Igor Stimac remembers West Ham's emotional European adventure, 20 years on
Twenty years ago, West Ham United famously lifted the UEFA Intertoto Cup to qualify for Europe for the first time since winning the FA Cup in 1980.
The Hammers defeated Jokerit of Finland, Heerenveen of the Netherlands and French side Metz to reach the UEFA Cup first round, where they were paired with Croatian outfit Osijek.
While the Croatian Cup winners were something of a mystery to West Ham supporters, they needed no introduction to the Irons’ new centre-back, Croatia international Igor Stimac.
The £600,000 signing from Derby County had spent the early part of his career in his homeland, winning the Croatian First League title twice with Hajduk Split, before moving to the Premier League in 1995.
The following year, he paired with another future Hammer, Slaven Bilic, at the heart of the Croatia defence as the newly-independent Balkan nation caught the imagination of the football world by reaching the quarter-finals of UEFA Euro ’96 in England. In 1998, Stimac was part of the squad which impressed again, finishing third at the FIFA World Cup finals in France.
After four successful seasons with the Rams, the 31-year-old moved to the Boleyn Ground in late August 1999, where he joined Harry Redknapp’s exciting, multi-talented, multi-national squad, fresh from a fifth-place Premier League finish in 1998/99 – and that famous Intertoto Cup success.
“What a fantastic team that was...” Stimac recalled in an exclusive interview with whufc.com “We had amazing players - Di Canio, Wanchope and Kanoute, British players like Razor (Neil Ruddock), Lomas and Moncur, Trevor Sinclair and youngsters in Rio, Frank, Carrick and Joe Cole.
“Then of course Harry was the manager. He was a very similar character to Jim Smith, my manager at Derby – funny and authoritative, simple and honest. I miss guys like them in football these days...”
Stimac made his West Ham debut in a 1-0 Premier League win over Watford on 11 September 1999 – 20 years ago today – that lifted Redknapp’s side up to third in the table.
Five days later, he lined up alongside his new central defensive partner Javier Margas against Osijek for the UEFA Cup first-round first leg in Upton Park. Goals from Wanchope, Di Canio and Lampard secured a 3-0 win and all but secured the Hammers’ progress to the second round.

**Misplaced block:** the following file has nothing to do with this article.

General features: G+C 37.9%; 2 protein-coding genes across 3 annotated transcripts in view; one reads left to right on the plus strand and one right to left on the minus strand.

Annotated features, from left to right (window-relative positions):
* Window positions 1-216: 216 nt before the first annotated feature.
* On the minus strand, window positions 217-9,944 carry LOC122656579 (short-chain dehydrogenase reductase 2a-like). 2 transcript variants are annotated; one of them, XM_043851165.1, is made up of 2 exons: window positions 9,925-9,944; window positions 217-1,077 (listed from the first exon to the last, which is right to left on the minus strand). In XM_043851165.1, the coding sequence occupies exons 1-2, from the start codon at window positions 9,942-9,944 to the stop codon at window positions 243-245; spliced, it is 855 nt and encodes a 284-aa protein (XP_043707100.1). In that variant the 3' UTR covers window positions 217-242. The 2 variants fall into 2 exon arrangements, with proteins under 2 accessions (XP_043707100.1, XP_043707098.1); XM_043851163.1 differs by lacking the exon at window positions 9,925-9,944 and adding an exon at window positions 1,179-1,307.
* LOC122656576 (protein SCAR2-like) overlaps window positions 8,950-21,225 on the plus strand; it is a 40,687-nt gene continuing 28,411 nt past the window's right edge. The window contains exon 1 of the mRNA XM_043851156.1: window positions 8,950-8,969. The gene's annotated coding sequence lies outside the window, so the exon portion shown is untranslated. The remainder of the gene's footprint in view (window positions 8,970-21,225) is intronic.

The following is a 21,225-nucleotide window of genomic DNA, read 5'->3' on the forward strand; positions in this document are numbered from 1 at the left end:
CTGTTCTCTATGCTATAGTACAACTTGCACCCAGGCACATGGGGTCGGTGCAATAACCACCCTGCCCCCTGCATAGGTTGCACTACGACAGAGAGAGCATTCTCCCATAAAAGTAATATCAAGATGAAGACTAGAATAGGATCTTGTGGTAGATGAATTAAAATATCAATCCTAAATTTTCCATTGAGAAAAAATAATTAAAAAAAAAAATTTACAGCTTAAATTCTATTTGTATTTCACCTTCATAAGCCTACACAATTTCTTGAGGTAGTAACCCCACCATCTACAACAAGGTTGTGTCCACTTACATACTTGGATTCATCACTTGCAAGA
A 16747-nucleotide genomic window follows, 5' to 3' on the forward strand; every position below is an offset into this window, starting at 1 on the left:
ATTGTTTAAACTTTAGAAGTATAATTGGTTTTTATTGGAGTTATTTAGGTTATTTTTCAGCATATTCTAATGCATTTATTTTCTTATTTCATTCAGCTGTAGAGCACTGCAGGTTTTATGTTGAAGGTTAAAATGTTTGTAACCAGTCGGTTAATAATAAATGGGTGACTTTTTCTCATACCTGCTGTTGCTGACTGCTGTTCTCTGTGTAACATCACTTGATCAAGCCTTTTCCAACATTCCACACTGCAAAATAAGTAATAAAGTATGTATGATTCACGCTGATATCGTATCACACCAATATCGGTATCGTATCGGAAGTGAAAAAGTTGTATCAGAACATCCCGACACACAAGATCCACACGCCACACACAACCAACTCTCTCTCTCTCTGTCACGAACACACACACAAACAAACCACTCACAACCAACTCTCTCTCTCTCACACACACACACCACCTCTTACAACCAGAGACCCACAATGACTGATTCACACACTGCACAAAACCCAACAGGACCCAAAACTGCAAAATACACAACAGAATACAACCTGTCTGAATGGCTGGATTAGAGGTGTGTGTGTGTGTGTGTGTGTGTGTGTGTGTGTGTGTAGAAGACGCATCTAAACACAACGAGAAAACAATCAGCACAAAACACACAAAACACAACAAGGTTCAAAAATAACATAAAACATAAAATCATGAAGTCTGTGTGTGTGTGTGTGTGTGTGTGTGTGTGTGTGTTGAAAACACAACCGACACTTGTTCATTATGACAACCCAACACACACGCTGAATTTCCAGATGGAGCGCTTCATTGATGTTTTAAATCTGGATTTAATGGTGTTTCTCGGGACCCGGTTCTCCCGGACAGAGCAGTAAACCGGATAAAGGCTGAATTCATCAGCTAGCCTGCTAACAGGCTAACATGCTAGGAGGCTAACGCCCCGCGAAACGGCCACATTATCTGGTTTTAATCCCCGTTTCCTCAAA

“We were a much better side than Osijek and the only question was how seriously we going to approach the game,” said Stimac, who it later emerged should have been suspended for the tie after being sent-off while playing for Hajduk Split against Panathinaikos in 1995, only for UEFA to forget to inform the Hammers!
“We were catching up with our form but our individual class made the difference, even though Osijek had some great chances in the first leg.”
While West Ham had all but done the job in the first leg, the adventure was far from over, as the squad – and a handful of supporters – made the trip to a city which had been ravaged by the Croatian War of Independence just seven years before.
Despite being a new member of the squad, Stimac took on a leadership role, showing his teammates the scars of the Battles of Osijek and Vukovar, which left nearly 3,000 people dead and thousands more homeless during the winter of 1991-92.
For footballers, many of whom had little or no knowledge of the conflict, it was a harrowing experience, but one Stimac felt he needed to share.
“My heart is always beating hard going back home,” he revealed. “I took charge of making sure the lads didn’t get bored, giving them tour around Vukovar, a city on the border with Serbia which was totally destroyed during three months of bombing and organising few other things.”
On the pitch, Marc-Vivien Foe, Paul Kitson and Ruddock scored to complete a 6-1 aggregate victory, but West Ham’s UEFA Cup hopes would be ended in the next round, where Romanian Cup winners Steaua Bucharest proved too strong.
Twenty years on, Stimac still keeps a close eye on his former club and believes Manuel Pellegrini has the players to lead West Ham back into Europe.
“It’s good to be ambitious,” he observed. “West Ham is great club with enormous tradition and with such a big support behind the lads should be aiming for European spots. The squad is full of good players and we have started picking up good results now.”
While Stimac, who turned 52 on 6 September, is eager for the Hammers to thrive, he has the footballing future of the world’s second-largest country to worry about, too.
Since May, he has been manager of India, and has hopes of guiding a squad made up exclusively of home-based players to their first-ever FIFA World Cup finals in 2022.
Ranked 103 in the world, behind Palestine, Vietnam and the Kyrgyz Republic, India remain long shots to reach Qatar, but a goalless draw with the hosts in Doha this week has raised expectations that something historic could happen.
Football is growing rapidly in a country of 1.3 billion people, with the introduction of the Indian Super League in 2013, and Stimac is relishing his leading in its development there.
“I am enjoying every bit of my work here,” he confirmed. “I was brought not only to manage the senior and U-23 team, but to help in restructuring and developing football in all levels.
“There is plenty of work in front of me but we have some great and well-educated people around and in the AIFF (All India Football Federation) so we are confident that there are many great years in front of us!”